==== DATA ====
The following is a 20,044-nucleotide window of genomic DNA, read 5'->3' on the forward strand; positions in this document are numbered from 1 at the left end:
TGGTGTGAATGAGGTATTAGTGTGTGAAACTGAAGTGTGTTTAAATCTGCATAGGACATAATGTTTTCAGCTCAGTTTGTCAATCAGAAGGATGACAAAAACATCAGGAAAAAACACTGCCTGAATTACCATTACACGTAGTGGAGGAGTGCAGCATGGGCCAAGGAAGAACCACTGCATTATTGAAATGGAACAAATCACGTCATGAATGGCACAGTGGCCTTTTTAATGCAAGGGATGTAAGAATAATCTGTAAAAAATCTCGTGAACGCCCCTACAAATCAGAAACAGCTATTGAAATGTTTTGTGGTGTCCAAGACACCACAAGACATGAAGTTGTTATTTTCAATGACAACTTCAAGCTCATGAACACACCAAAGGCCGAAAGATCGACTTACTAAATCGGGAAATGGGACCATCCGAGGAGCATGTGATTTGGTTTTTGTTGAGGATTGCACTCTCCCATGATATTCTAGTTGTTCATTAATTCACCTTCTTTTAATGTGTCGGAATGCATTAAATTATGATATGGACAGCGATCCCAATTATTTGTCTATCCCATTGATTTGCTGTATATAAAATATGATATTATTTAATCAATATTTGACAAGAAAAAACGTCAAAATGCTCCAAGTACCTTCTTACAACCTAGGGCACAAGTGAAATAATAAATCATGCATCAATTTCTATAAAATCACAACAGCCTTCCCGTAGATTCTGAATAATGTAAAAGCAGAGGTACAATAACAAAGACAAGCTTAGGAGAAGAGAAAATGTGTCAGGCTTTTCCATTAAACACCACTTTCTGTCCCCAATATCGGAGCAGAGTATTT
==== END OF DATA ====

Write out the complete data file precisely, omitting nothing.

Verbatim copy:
The following is a 20,044-nucleotide window of genomic DNA, read 5'->3' on the forward strand; positions in this document are numbered from 1 at the left end:
TGGTGTGAATGAGGTATTAGTGTGTGAAACTGAAGTGTGTTTAAATCTGCATAGGACATAATGTTTTCAGCTCAGTTTGTCAATCAGAAGGATGACAAAAACATCAGGAAAAAACACTGCCTGAATTACCATTACACGTAGTGGAGGAGTGCAGCATGGGCCAAGGAAGAACCACTGCATTATTGAAATGGAACAAATCACGTCATGAATGGCACAGTGGCCTTTTTAATGCAAGGGATGTAAGAATAATCTGTAAAAAATCTCGTGAACGCCCCTACAAATCAGAAACAGCTATTGAAATGTTTTGTGGTGTCCAAGACACCACAAGACATGAAGTTGTTATTTTCAATGACAACTTCAAGCTCATGAACACACCAAAGGCCGAAAGATCGACTTACTAAATCGGGAAATGGGACCATCCGAGGAGCATGTGATTTGGTTTTTGTTGAGGATTGCACTCTCCCATGATATTCTAGTTGTTCATTAATTCACCTTCTTTTAATGTGTCGGAATGCATTAAATTATGATATGGACAGCGATCCCAATTATTTGTCTATCCCATTGATTTGCTGTATATAAAATATGATATTATTTAATCAATATTTGACAAGAAAAAACGTCAAAATGCTCCAAGTACCTTCTTACAACCTAGGGCACAAGTGAAATAATAAATCATGCATCAATTTCTATAAAATCACAACAGCCTTCCCGTAGATTCTGAATAATGTAAAAGCAGAGGTACAATAACAAAGACAAGCTTAGGAGAAGAGAAAATGTGTCAGGCTTTTCCATTAAACACCACTTTCTGTCCCCAATATCGGAGCAGAGTATTT